national oatmeal season
the fine folks who tell us these things, tell us that this is national oatmeal month. they are wrong.
at our house, the oatmeal barrel gets hauled out once the leaves start crisping and swirling to the ground. doesn’t get put away ’til the easter grass is pushing through the softening earth. oatmeal is a way of life. it is, by all accounts over here, a good life.
we are fully aware that in some corners of the planet, perhaps just down the block, the word oatmeal is met with hands crossed over mouth, and heads ducking for cover. apparently, it is an old porridge. an ancient porridge. goes all the way back to the ancient chinese in 7000 b.c.e. not too long after, relatively speaking, the greeks were gobbling it for gruel. they were the first, the history books tell us, to do so.
oats came to america, the story goes, when a sea captain planted a crop on one of the islands off massachusetts, somewhere around 1602.
then, along about 1877, true modernity practically, the man we know and love, the quaker oat man, showed his shining face. that man, a pottery rendition thereof, now sits on the shelf, looking down on my stove. he is pretty much my kitchen buddha. i don’t leave him offerings, but i do bow down before him. and i always say, if we had a fire, my oat man i’d grab. see, my papa, once an ad man, gave me the oat man. and every time i’ve moved, the oat man gets layers and layers of tissue and newsprint, lest he lose a nose or a tip of his tri-cornered cap in the transfer.
but back to the bowl that will soon be set before those who i love.
if this is national oatmeal month, there is a reason beyond the pure promotionality. oatmeal in your belly fuels you right through ’til pb&j-time.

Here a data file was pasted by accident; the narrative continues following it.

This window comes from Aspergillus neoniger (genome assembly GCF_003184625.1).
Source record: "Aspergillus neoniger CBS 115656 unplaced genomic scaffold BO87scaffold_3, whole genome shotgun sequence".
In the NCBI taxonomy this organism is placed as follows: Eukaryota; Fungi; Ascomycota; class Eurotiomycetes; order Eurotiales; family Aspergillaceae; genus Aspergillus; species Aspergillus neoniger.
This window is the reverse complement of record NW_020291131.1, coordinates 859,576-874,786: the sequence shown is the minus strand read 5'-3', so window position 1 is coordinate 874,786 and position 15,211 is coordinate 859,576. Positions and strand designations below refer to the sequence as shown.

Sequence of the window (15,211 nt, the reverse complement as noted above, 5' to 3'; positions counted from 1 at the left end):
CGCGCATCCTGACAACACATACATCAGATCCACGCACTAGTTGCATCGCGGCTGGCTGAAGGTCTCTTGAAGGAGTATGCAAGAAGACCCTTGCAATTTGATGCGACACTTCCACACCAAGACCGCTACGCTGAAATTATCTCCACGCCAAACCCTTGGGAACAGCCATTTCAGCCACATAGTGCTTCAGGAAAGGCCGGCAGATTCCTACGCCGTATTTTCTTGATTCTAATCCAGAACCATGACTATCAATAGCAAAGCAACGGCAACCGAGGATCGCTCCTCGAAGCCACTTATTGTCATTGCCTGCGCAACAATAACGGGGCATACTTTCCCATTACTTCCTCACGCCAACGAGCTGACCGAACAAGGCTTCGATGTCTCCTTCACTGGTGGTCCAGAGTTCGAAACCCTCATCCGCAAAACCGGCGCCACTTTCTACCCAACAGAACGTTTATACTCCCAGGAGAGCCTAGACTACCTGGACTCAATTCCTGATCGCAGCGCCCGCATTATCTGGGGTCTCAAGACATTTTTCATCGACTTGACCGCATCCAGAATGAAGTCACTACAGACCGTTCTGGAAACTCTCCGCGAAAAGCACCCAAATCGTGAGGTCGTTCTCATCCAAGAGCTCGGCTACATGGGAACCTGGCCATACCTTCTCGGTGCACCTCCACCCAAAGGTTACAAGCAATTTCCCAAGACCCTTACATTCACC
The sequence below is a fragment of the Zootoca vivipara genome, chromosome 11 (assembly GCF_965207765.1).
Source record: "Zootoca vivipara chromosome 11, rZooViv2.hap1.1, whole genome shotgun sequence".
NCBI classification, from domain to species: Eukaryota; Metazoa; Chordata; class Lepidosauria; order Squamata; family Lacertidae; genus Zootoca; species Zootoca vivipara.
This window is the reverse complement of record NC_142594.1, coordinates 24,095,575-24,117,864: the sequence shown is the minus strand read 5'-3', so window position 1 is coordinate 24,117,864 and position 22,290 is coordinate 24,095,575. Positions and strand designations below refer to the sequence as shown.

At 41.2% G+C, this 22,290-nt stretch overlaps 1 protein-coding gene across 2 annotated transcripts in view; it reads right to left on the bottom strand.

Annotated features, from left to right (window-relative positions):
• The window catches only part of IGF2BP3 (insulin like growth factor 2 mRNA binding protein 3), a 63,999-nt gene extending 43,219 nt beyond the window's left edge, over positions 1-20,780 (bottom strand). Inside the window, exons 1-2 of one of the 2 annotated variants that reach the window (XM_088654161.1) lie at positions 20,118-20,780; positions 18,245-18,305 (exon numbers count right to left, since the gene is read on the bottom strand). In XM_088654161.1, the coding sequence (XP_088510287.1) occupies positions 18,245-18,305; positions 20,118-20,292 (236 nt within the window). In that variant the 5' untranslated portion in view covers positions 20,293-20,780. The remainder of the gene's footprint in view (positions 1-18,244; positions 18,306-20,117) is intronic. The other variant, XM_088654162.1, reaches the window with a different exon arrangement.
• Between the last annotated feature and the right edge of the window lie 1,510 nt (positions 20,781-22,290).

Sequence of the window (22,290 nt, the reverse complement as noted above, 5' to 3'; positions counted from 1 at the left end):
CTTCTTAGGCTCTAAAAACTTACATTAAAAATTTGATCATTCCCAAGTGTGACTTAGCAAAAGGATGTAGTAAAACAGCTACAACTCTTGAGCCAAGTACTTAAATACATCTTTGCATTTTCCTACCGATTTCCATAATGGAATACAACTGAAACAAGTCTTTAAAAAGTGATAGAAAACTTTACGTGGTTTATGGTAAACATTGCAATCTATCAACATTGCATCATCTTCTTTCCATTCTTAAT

but for me, it’s all in the making. i stand there at my cookstove, pouring my oats and my milk. then i start doctoring. i would no sooner spoon up plain oats and milk than i would pour orange juice on cheerios.
no, i add things. as if i am tossing in jewels. i have a whole row of dried fruits in glass jars, fruits the color of amethyst, ruby, garnet and onyx. every day it’s a new rendition: chunks of dried apricot, a sprinkle of cranberry. if it’s not for the boy who hates nuts, almonds land in the mix. i’m not afraid of wheat germ, consider its power, so that too gets stirred in the brew.
it is as if i am arming my boys for the dragons they’ll slay. the more i toss in the mix, the more certain they’ll conquer the day.
it is a mother’s amulet, almost. oatmeal as shield for the dangers that lurk.
that is rather a lot, the power i put in the oats, steamed, rolled and cut. but as i stand there concocting i’m some sort of sorceress. me and my oats and my shriveled-up fruits.
brown sugar on top, a small moat of milk. they sink spoon into mound. once the bowl reappears, specks of oatmeal no more, they are set, they can soar.
as they bound out the door, i toss a glance to my ol’ quaker friend. he is winking, i swear. we’ve done it again.